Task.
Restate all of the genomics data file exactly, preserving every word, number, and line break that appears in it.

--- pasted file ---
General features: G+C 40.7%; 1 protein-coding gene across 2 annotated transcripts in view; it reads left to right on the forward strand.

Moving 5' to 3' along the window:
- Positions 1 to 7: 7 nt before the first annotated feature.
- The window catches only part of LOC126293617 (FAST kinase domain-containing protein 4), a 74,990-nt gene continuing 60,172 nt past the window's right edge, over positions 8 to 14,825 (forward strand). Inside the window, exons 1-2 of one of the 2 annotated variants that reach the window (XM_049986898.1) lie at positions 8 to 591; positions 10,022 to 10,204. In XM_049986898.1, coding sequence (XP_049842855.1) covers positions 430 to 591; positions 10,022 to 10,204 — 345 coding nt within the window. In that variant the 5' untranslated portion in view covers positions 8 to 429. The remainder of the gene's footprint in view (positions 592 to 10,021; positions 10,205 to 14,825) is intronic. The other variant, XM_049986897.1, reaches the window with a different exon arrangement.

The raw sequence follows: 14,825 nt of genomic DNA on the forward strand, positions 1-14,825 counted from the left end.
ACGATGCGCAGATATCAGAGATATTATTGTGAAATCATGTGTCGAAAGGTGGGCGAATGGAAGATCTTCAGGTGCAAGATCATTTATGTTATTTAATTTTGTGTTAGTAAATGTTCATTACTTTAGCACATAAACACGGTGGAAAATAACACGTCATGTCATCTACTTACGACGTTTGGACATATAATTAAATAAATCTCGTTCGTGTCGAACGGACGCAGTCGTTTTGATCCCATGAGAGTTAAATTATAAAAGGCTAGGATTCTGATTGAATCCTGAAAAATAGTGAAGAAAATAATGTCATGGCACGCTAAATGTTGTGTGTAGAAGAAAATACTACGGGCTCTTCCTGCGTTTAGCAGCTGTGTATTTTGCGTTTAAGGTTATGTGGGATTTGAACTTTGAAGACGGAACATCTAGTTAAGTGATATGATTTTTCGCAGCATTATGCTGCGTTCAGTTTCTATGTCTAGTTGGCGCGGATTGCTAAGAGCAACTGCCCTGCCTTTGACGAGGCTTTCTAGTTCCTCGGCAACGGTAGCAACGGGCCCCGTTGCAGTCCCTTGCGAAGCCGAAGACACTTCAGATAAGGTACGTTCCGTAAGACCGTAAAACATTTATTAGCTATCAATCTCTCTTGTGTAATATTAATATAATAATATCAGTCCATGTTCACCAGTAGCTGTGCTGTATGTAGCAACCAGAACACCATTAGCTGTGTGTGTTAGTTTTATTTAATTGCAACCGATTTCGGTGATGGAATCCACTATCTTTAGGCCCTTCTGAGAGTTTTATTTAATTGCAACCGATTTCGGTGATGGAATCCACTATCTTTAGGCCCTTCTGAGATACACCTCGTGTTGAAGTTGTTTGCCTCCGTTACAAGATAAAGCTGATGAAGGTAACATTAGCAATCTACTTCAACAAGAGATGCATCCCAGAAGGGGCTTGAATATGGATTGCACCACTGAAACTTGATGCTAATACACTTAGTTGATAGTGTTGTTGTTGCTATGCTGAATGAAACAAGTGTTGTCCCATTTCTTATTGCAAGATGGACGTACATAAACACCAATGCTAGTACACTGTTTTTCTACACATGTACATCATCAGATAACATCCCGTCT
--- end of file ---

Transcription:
General features: G+C 40.7%; 1 protein-coding gene across 2 annotated transcripts in view; it reads left to right on the forward strand.

Moving 5' to 3' along the window:
- Positions 1 to 7: 7 nt before the first annotated feature.
- The window catches only part of LOC126293617 (FAST kinase domain-containing protein 4), a 74,990-nt gene continuing 60,172 nt past the window's right edge, over positions 8 to 14,825 (forward strand). Inside the window, exons 1-2 of one of the 2 annotated variants that reach the window (XM_049986898.1) lie at positions 8 to 591; positions 10,022 to 10,204. In XM_049986898.1, coding sequence (XP_049842855.1) covers positions 430 to 591; positions 10,022 to 10,204 — 345 coding nt within the window. In that variant the 5' untranslated portion in view covers positions 8 to 429. The remainder of the gene's footprint in view (positions 592 to 10,021; positions 10,205 to 14,825) is intronic. The other variant, XM_049986897.1, reaches the window with a different exon arrangement.

The raw sequence follows: 14,825 nt of genomic DNA on the forward strand, positions 1-14,825 counted from the left end.
ACGATGCGCAGATATCAGAGATATTATTGTGAAATCATGTGTCGAAAGGTGGGCGAATGGAAGATCTTCAGGTGCAAGATCATTTATGTTATTTAATTTTGTGTTAGTAAATGTTCATTACTTTAGCACATAAACACGGTGGAAAATAACACGTCATGTCATCTACTTACGACGTTTGGACATATAATTAAATAAATCTCGTTCGTGTCGAACGGACGCAGTCGTTTTGATCCCATGAGAGTTAAATTATAAAAGGCTAGGATTCTGATTGAATCCTGAAAAATAGTGAAGAAAATAATGTCATGGCACGCTAAATGTTGTGTGTAGAAGAAAATACTACGGGCTCTTCCTGCGTTTAGCAGCTGTGTATTTTGCGTTTAAGGTTATGTGGGATTTGAACTTTGAAGACGGAACATCTAGTTAAGTGATATGATTTTTCGCAGCATTATGCTGCGTTCAGTTTCTATGTCTAGTTGGCGCGGATTGCTAAGAGCAACTGCCCTGCCTTTGACGAGGCTTTCTAGTTCCTCGGCAACGGTAGCAACGGGCCCCGTTGCAGTCCCTTGCGAAGCCGAAGACACTTCAGATAAGGTACGTTCCGTAAGACCGTAAAACATTTATTAGCTATCAATCTCTCTTGTGTAATATTAATATAATAATATCAGTCCATGTTCACCAGTAGCTGTGCTGTATGTAGCAACCAGAACACCATTAGCTGTGTGTGTTAGTTTTATTTAATTGCAACCGATTTCGGTGATGGAATCCACTATCTTTAGGCCCTTCTGAGAGTTTTATTTAATTGCAACCGATTTCGGTGATGGAATCCACTATCTTTAGGCCCTTCTGAGATACACCTCGTGTTGAAGTTGTTTGCCTCCGTTACAAGATAAAGCTGATGAAGGTAACATTAGCAATCTACTTCAACAAGAGATGCATCCCAGAAGGGGCTTGAATATGGATTGCACCACTGAAACTTGATGCTAATACACTTAGTTGATAGTGTTGTTGTTGCTATGCTGAATGAAACAAGTGTTGTCCCATTTCTTATTGCAAGATGGACGTACATAAACACCAATGCTAGTACACTGTTTTTCTACACATGTACATCATCAGATAACATCCCGTCT